• "No one could take the Lord’s life from Him. He is God, and is thus greater than all the murderous plots of His creatures. He had power in Himself to lay down His life, and He also had power to take it again. But did not men kill the Lord Jesus? They did. This is clearly stated in Acts 2:23 and in 1 Thessalonians 2:15. The Lord Jesus allowed them to do it, and this was an exhibition of His power to lay down His life. Furthermore, He “gave up His Spirit” (John 19:30) as an act of His own strength and will."[6]

Jesus’ Substitutionary Atonement

     Atonement is a very important concept in the Bible. In the OT, the word atonement translates the Hebrew verb kaphar (כָּפַר) which means to “cover over, pacify, propitiate, [or] atone for sin.”[7] Theologically, it means “to bring together in mutual agreement, with the added idea, in theology, of reconciliation through the vicarious suffering of one on behalf of another.”[8] The animal sacrificial system—which was part of the Mosaic Law—taught that sin must be atoned for. The idea of substitution was clearly taught as the sinner laid his hands on the animal that died in his place (Lev 4:15, 24; 16:21). The innocent animal paid the price of death on behalf of the guilty sinner.

     The animal sacrificial system under the Mosaic Law taught that God is holy, man is sinful, and that God was willing to judge an innocent creature as a substitute in place of the sinner. The animal that shed its blood gave up its life in place of the one who had offended God, and it was only through the shed blood that atonement was made. A life for a life. The animal sacrificial system under the Mosaic Law was highly symbolic, temporary, and pointed forward to the work of Jesus Christ on the cross. The Levitical priests would regularly perform their temple sacrifices on behalf of the people to God, but being a symbolic system, the animal sacrifices could never “make perfect those who draw near” to Him, for the simple reason that “it is impossible for the blood of bulls and goats to take away sins” (Heb 10:1, 4). For nearly fourteen centuries the temple priests kept “offering time after time the same sacrifices, which can never take away sins” (Heb 10:11), until finally Christ “offered one sacrifice for sins for all time” (Heb 10:12), and through that one offering “perfected for all time those who are sanctified” by it (Heb 10:14). What the Mosaic Law could never accomplish through the sacrifice of symbols, Christ did once and for all time through His substitutionary death on the cross when he died in the place of sinners.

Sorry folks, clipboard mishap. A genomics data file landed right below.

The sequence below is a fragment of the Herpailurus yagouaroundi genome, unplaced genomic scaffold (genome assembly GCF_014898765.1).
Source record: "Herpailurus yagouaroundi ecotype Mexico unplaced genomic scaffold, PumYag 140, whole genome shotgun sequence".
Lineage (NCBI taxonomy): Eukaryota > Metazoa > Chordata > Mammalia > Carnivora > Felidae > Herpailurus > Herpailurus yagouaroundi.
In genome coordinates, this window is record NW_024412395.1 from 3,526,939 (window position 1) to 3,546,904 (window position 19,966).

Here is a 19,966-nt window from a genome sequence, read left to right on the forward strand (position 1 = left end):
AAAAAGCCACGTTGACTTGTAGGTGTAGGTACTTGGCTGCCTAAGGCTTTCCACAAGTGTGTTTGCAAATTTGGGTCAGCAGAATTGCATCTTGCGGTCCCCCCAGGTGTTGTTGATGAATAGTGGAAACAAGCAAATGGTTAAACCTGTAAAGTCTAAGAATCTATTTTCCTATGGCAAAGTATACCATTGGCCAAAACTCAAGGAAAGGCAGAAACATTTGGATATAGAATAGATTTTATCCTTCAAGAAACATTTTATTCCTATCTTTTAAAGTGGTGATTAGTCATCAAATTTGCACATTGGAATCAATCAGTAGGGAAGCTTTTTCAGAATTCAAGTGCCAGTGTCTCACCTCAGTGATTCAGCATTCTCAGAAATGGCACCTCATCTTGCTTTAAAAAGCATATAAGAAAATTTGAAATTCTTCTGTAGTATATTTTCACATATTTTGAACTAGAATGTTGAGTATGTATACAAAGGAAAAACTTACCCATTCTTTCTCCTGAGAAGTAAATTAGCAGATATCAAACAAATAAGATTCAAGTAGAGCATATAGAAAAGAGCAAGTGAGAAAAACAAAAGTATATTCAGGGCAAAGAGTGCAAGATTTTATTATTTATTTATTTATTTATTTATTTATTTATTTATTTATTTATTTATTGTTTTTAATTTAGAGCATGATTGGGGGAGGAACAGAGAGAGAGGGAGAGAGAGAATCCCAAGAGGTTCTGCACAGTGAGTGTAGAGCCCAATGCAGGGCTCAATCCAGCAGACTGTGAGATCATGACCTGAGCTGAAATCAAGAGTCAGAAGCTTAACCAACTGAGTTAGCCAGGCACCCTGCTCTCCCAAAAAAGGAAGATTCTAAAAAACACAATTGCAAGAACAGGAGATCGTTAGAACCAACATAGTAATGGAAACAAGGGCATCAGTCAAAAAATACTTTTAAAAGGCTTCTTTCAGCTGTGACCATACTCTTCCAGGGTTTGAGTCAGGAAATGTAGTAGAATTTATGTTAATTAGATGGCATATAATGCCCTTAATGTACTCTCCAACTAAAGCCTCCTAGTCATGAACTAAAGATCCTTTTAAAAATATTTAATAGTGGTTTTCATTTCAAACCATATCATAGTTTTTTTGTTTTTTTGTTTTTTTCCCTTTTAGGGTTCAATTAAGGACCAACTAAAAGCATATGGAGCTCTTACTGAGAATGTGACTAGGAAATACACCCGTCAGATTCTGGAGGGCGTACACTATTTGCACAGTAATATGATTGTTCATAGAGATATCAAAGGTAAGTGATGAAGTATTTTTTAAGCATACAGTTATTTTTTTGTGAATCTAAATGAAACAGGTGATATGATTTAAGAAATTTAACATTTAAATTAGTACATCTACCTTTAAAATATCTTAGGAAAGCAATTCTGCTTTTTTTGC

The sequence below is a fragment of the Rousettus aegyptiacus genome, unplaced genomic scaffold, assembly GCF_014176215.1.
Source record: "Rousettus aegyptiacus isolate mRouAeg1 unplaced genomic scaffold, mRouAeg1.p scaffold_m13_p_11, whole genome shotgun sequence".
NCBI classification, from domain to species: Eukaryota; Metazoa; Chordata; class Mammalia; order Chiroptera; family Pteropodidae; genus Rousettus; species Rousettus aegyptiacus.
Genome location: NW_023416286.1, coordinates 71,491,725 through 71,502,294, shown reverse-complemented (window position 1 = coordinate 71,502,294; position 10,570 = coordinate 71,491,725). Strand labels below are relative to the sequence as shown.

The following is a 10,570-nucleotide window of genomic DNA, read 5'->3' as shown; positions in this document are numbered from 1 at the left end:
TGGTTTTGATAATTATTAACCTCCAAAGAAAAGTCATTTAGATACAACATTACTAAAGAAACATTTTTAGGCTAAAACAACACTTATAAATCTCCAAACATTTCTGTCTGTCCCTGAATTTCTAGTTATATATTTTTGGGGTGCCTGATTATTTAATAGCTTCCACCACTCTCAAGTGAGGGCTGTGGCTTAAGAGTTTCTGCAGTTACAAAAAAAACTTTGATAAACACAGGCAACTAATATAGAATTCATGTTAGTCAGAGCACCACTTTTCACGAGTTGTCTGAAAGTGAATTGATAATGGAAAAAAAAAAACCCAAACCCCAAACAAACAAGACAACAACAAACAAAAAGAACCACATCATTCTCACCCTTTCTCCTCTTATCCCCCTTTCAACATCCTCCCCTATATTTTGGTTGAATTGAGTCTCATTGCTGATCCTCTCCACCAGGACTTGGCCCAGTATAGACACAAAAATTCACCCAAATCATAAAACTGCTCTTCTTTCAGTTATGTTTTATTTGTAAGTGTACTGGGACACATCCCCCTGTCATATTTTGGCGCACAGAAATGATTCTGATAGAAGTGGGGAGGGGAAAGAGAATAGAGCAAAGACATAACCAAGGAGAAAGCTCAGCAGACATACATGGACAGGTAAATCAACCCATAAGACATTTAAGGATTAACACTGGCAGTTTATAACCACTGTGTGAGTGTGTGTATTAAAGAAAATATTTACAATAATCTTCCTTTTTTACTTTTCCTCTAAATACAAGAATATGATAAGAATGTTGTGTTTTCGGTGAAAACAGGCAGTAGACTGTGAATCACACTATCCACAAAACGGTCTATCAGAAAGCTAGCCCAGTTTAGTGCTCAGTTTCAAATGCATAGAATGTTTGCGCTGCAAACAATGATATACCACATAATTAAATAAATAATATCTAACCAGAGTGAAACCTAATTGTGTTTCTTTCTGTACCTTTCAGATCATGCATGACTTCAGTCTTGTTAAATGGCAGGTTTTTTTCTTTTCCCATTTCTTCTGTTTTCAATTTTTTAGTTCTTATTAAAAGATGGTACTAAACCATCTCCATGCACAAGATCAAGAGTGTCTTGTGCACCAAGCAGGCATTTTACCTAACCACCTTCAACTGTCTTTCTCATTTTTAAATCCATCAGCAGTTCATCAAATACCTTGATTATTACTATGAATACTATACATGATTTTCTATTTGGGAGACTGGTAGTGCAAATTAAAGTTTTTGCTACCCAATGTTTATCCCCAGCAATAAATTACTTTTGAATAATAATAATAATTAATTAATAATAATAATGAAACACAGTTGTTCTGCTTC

Jesus’ death on the cross was a satisfactory sacrifice to God which completely paid the price for our sin. We owed a debt to God that we could never pay, and Jesus paid that debt in full when He died on the cross and bore the punishment that rightfully belonged to us. In Romans 3:25 Paul used the Greek word hilasterion (ἱλαστήριον)—translated propitiation—to show that Jesus’ shed blood completely satisfied God’s righteous demands toward our sin, with the result that there is nothing more for the sinner to pay to God. Jesus paid our sin-debt in full. The Apostle John tells us “He Himself is the propitiation for our sins; and not for ours only, but also for those of the whole world” (1 John 2:2; cf., 1 John 4:10). Jesus’ death on the cross forever satisfied God’s righteous demands toward the sins of everyone for all time! God has “canceled out the certificate of debt consisting of decrees against us, which was hostile to us; and He has taken it out of the way, having nailed it to the cross” (Col 2:14). Regarding Christ’s death, J. Dwight Pentecost states:

  • "You can be adjusted to God’s standard, because God made Christ to become sin for us. The One who knew no sin, the One in whose lips had never been found guile, took upon Himself our sin in order that He might bear our sins to the cross and offer Himself as an acceptable substitute to God for us—on our behalf, in our place. And when Jesus Christ identified Himself with sinners and went to the cross on their behalf and in their place, He was making possible the doctrine of reconciliation. He was making it possible for God to conform the world to Himself, to adjust the world to His standard so that sinners in the world might find salvation because “Jesus paid it all.” You can be adjusted to God, to God’s standard, through Christ, by His death, by His cross, by His blood, and by His identification with sinners."[9]